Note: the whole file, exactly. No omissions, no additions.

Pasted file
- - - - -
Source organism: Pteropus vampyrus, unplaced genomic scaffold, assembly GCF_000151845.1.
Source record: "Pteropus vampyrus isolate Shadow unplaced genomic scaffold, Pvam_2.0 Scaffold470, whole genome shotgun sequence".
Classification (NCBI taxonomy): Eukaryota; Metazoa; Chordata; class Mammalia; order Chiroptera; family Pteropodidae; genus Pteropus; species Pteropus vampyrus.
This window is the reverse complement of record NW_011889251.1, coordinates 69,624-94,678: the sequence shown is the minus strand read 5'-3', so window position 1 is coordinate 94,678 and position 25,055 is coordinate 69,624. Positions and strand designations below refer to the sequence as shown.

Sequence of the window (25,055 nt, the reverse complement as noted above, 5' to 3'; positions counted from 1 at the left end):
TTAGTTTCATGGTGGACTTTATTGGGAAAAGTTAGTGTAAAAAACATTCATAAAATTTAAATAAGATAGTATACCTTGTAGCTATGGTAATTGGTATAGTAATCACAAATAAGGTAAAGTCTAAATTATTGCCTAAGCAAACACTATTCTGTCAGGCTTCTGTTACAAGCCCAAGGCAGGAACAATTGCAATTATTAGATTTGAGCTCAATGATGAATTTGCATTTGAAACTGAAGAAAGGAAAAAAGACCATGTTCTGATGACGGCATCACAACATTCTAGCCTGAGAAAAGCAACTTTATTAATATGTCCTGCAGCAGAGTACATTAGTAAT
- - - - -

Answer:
Source organism: Pteropus vampyrus, unplaced genomic scaffold, assembly GCF_000151845.1.
Source record: "Pteropus vampyrus isolate Shadow unplaced genomic scaffold, Pvam_2.0 Scaffold470, whole genome shotgun sequence".
Classification (NCBI taxonomy): Eukaryota; Metazoa; Chordata; class Mammalia; order Chiroptera; family Pteropodidae; genus Pteropus; species Pteropus vampyrus.
This window is the reverse complement of record NW_011889251.1, coordinates 69,624-94,678: the sequence shown is the minus strand read 5'-3', so window position 1 is coordinate 94,678 and position 25,055 is coordinate 69,624. Positions and strand designations below refer to the sequence as shown.

Sequence of the window (25,055 nt, the reverse complement as noted above, 5' to 3'; positions counted from 1 at the left end):
TTAGTTTCATGGTGGACTTTATTGGGAAAAGTTAGTGTAAAAAACATTCATAAAATTTAAATAAGATAGTATACCTTGTAGCTATGGTAATTGGTATAGTAATCACAAATAAGGTAAAGTCTAAATTATTGCCTAAGCAAACACTATTCTGTCAGGCTTCTGTTACAAGCCCAAGGCAGGAACAATTGCAATTATTAGATTTGAGCTCAATGATGAATTTGCATTTGAAACTGAAGAAAGGAAAAAAGACCATGTTCTGATGACGGCATCACAACATTCTAGCCTGAGAAAAGCAACTTTATTAATATGTCCTGCAGCAGAGTACATTAGTAAT